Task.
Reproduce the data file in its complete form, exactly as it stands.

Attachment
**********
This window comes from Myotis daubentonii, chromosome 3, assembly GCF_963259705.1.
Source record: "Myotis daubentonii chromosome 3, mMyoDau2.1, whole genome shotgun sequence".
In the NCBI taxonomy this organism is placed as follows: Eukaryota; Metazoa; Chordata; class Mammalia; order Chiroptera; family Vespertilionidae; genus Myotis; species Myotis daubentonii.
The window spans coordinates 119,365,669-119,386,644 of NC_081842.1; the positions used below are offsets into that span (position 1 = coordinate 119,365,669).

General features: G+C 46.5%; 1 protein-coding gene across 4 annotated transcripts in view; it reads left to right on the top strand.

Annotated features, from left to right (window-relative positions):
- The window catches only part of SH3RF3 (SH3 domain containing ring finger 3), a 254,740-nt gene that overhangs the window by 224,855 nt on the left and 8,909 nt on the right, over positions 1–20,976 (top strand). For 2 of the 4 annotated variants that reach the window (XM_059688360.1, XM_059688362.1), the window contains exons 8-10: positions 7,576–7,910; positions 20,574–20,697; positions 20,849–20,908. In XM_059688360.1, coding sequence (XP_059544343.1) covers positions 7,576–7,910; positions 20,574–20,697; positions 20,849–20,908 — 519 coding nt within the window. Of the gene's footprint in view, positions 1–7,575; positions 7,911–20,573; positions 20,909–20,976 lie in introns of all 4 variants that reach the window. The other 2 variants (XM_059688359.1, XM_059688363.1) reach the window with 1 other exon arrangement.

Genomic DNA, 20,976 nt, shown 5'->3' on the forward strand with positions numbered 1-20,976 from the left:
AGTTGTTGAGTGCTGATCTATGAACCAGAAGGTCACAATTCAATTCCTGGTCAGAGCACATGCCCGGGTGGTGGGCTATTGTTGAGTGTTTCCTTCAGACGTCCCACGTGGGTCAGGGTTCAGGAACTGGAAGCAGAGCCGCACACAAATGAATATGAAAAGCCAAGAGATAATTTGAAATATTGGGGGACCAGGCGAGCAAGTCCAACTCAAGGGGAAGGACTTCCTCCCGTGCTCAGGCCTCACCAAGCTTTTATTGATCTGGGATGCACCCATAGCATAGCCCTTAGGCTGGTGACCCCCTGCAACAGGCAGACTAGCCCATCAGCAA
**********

This window comes from Myotis daubentonii, chromosome 3, assembly GCF_963259705.1.
Source record: "Myotis daubentonii chromosome 3, mMyoDau2.1, whole genome shotgun sequence".
In the NCBI taxonomy this organism is placed as follows: Eukaryota; Metazoa; Chordata; class Mammalia; order Chiroptera; family Vespertilionidae; genus Myotis; species Myotis daubentonii.
The window spans coordinates 119,365,669-119,386,644 of NC_081842.1; the positions used below are offsets into that span (position 1 = coordinate 119,365,669).

General features: G+C 46.5%; 1 protein-coding gene across 4 annotated transcripts in view; it reads left to right on the top strand.

Annotated features, from left to right (window-relative positions):
- The window catches only part of SH3RF3 (SH3 domain containing ring finger 3), a 254,740-nt gene that overhangs the window by 224,855 nt on the left and 8,909 nt on the right, over positions 1–20,976 (top strand). For 2 of the 4 annotated variants that reach the window (XM_059688360.1, XM_059688362.1), the window contains exons 8-10: positions 7,576–7,910; positions 20,574–20,697; positions 20,849–20,908. In XM_059688360.1, coding sequence (XP_059544343.1) covers positions 7,576–7,910; positions 20,574–20,697; positions 20,849–20,908 — 519 coding nt within the window. Of the gene's footprint in view, positions 1–7,575; positions 7,911–20,573; positions 20,909–20,976 lie in introns of all 4 variants that reach the window. The other 2 variants (XM_059688359.1, XM_059688363.1) reach the window with 1 other exon arrangement.

Genomic DNA, 20,976 nt, shown 5'->3' on the forward strand with positions numbered 1-20,976 from the left:
AGTTGTTGAGTGCTGATCTATGAACCAGAAGGTCACAATTCAATTCCTGGTCAGAGCACATGCCCGGGTGGTGGGCTATTGTTGAGTGTTTCCTTCAGACGTCCCACGTGGGTCAGGGTTCAGGAACTGGAAGCAGAGCCGCACACAAATGAATATGAAAAGCCAAGAGATAATTTGAAATATTGGGGGACCAGGCGAGCAAGTCCAACTCAAGGGGAAGGACTTCCTCCCGTGCTCAGGCCTCACCAAGCTTTTATTGATCTGGGATGCACCCATAGCATAGCCCTTAGGCTGGTGACCCCCTGCAACAGGCAGACTAGCCCATCAGCAA